One possible reason for the difference in value of the first and next generations can be traced in leadership. First generation firms are more valuable because the founder, the prime mover and main visionary, is still active in steering the company. There is no ambiguity in mission and strategic direction. There is one clear decision maker.
However, as the second generation becomes more active and hands on, divergent opinions arise and various viewpoints steal the helm. Necessarily, conflict follows. Luckily for the second generation, the founder is still present to marshal any dispute and younger generations almost always defer to him out of respect and/or filial piety.
One conflict management strategy usually employed by the founder is to spread the members of the next generation into different departments in the family business. As the business grows, the spread goes further into different branches or companies such that each member is given a certain degree of independence and accountability that makes him answerable only to the founder.
A web of uncertainty emerges once more when the founder passes away, akin to the dilemma faced by Apple with the untimely demise of Steve Jobs. This insecure situation is aggravated by critics questioning the sustainability of the family business: Is the enterprise truly rooted in the family or does its vitality rest solely on the founder? Jim Collins, in his book Built to Last, asks a stimulating question – Was the founder merely a time teller or a clock builder?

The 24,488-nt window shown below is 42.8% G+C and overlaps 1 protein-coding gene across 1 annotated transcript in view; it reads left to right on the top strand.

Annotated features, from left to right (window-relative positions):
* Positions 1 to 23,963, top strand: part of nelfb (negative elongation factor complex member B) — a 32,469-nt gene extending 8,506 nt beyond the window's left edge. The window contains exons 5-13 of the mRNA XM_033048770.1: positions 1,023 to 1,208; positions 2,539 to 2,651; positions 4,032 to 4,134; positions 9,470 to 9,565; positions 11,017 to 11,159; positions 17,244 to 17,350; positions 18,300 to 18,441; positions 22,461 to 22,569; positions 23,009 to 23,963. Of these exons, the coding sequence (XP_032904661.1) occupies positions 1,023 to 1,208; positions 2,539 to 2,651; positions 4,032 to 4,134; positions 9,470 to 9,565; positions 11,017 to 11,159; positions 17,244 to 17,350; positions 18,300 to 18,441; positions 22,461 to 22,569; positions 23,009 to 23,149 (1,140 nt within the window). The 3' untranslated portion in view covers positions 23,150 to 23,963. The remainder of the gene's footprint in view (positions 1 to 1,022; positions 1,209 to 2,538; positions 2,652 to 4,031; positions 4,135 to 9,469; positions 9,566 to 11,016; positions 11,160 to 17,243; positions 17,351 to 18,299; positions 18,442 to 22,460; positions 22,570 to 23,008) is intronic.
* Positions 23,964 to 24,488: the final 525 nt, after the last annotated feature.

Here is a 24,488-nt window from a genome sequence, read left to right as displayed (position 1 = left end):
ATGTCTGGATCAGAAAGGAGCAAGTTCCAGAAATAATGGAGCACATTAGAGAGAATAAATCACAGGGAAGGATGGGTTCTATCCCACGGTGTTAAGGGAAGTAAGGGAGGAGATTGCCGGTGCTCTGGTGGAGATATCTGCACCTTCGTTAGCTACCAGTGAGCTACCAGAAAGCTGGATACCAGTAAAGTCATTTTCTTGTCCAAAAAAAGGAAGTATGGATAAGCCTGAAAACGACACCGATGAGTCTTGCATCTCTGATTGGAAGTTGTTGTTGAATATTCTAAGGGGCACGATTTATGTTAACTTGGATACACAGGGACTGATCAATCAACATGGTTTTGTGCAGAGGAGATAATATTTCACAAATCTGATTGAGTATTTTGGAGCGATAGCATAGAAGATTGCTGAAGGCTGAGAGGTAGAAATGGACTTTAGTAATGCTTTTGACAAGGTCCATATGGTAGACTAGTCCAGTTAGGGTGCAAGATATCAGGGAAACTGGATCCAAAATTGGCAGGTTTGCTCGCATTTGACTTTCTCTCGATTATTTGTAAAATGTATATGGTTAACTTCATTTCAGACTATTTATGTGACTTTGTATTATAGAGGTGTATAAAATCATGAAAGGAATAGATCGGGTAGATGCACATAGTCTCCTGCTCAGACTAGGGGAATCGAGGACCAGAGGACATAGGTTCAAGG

Family Feuds in Business
In the article Family Feuds in Big Business, Wilson Lee Flores explores the highly publicized conflict between the heirs of Ramon Siy Lai, whose family brought in the Philippines the brands Jag Jeans, Kenny Rogers and Seattle’s Best. The death of the founder exposed the absence of a planned organized succession. As a lasting solution, Flores proposes that the siblings take advantage of the diversity of their family business, separating themselves among the various ventures. Flores even shares the case of business partners Lim Ke Seng and Yu Chi Hua, co-owners of Keng Hua Paper, who purportedly decided with the toss of a coin how to split up their business. Lim eventually gained control of Aclem Paper Mills while Yu managed Keng Hua/Globe Paper.